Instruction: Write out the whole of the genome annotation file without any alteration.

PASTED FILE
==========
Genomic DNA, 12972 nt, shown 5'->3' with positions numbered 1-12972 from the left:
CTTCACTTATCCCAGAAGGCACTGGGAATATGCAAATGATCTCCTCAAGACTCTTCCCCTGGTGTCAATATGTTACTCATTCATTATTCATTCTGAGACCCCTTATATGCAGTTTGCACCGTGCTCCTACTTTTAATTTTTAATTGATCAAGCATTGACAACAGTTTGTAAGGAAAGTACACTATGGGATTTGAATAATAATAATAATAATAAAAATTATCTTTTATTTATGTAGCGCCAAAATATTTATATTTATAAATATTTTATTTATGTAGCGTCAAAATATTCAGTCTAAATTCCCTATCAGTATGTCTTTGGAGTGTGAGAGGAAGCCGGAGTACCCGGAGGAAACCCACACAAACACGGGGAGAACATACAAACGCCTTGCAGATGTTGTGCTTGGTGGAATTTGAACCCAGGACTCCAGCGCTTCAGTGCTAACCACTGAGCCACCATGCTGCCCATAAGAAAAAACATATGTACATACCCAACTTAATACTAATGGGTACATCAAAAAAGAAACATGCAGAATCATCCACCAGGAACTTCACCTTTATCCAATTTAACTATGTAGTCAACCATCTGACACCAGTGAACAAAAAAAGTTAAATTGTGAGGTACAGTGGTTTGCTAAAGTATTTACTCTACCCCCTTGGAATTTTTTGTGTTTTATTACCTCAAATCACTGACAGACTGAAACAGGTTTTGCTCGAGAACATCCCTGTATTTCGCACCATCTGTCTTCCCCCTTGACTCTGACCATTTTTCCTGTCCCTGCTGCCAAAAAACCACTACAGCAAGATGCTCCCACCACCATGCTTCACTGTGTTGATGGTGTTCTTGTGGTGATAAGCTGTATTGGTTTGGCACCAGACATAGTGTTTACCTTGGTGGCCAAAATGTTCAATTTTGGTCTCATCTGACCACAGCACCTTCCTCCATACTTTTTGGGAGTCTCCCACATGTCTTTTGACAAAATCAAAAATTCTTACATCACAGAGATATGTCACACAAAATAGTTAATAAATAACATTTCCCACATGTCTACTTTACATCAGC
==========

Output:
Genomic DNA, 12972 nt, shown 5'->3' with positions numbered 1-12972 from the left:
CTTCACTTATCCCAGAAGGCACTGGGAATATGCAAATGATCTCCTCAAGACTCTTCCCCTGGTGTCAATATGTTACTCATTCATTATTCATTCTGAGACCCCTTATATGCAGTTTGCACCGTGCTCCTACTTTTAATTTTTAATTGATCAAGCATTGACAACAGTTTGTAAGGAAAGTACACTATGGGATTTGAATAATAATAATAATAATAAAAATTATCTTTTATTTATGTAGCGCCAAAATATTTATATTTATAAATATTTTATTTATGTAGCGTCAAAATATTCAGTCTAAATTCCCTATCAGTATGTCTTTGGAGTGTGAGAGGAAGCCGGAGTACCCGGAGGAAACCCACACAAACACGGGGAGAACATACAAACGCCTTGCAGATGTTGTGCTTGGTGGAATTTGAACCCAGGACTCCAGCGCTTCAGTGCTAACCACTGAGCCACCATGCTGCCCATAAGAAAAAACATATGTACATACCCAACTTAATACTAATGGGTACATCAAAAAAGAAACATGCAGAATCATCCACCAGGAACTTCACCTTTATCCAATTTAACTATGTAGTCAACCATCTGACACCAGTGAACAAAAAAAGTTAAATTGTGAGGTACAGTGGTTTGCTAAAGTATTTACTCTACCCCCTTGGAATTTTTTGTGTTTTATTACCTCAAATCACTGACAGACTGAAACAGGTTTTGCTCGAGAACATCCCTGTATTTCGCACCATCTGTCTTCCCCCTTGACTCTGACCATTTTTCCTGTCCCTGCTGCCAAAAAACCACTACAGCAAGATGCTCCCACCACCATGCTTCACTGTGTTGATGGTGTTCTTGTGGTGATAAGCTGTATTGGTTTGGCACCAGACATAGTGTTTACCTTGGTGGCCAAAATGTTCAATTTTGGTCTCATCTGACCACAGCACCTTCCTCCATACTTTTTGGGAGTCTCCCACATGTCTTTTGACAAAATCAAAAATTCTTACATCACAGAGATATGTCACACAAAATAGTTAATAAATAACATTTCCCACATGTCTACTTTACATCAGC